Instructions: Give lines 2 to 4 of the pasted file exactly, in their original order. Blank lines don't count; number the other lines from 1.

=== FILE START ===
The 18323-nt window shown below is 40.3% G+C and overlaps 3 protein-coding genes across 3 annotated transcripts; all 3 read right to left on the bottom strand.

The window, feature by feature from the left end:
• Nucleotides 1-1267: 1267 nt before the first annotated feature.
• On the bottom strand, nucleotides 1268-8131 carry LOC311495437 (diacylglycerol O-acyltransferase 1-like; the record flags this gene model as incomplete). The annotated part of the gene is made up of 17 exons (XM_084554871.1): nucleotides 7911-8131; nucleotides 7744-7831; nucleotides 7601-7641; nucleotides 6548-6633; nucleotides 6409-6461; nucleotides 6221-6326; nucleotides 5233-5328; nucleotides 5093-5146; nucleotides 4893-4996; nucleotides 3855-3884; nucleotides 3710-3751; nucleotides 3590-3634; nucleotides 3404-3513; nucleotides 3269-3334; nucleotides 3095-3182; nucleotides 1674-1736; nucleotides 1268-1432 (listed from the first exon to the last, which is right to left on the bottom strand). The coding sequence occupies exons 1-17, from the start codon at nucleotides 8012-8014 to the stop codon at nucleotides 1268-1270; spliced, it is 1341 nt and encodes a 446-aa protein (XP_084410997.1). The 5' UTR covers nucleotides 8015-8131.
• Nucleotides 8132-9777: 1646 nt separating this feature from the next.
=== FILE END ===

The window, feature by feature from the left end:
• Nucleotides 1-1267: 1267 nt before the first annotated feature.
• On the bottom strand, nucleotides 1268-8131 carry LOC311495437 (diacylglycerol O-acyltransferase 1-like; the record flags this gene model as incomplete). The annotated part of the gene is made up of 17 exons (XM_084554871.1): nucleotides 7911-8131; nucleotides 7744-7831; nucleotides 7601-7641; nucleotides 6548-6633; nucleotides 6409-6461; nucleotides 6221-6326; nucleotides 5233-5328; nucleotides 5093-5146; nucleotides 4893-4996; nucleotides 3855-3884; nucleotides 3710-3751; nucleotides 3590-3634; nucleotides 3404-3513; nucleotides 3269-3334; nucleotides 3095-3182; nucleotides 1674-1736; nucleotides 1268-1432 (listed from the first exon to the last, which is right to left on the bottom strand). The coding sequence occupies exons 1-17, from the start codon at nucleotides 8012-8014 to the stop codon at nucleotides 1268-1270; spliced, it is 1341 nt and encodes a 446-aa protein (XP_084410997.1). The 5' UTR covers nucleotides 8015-8131.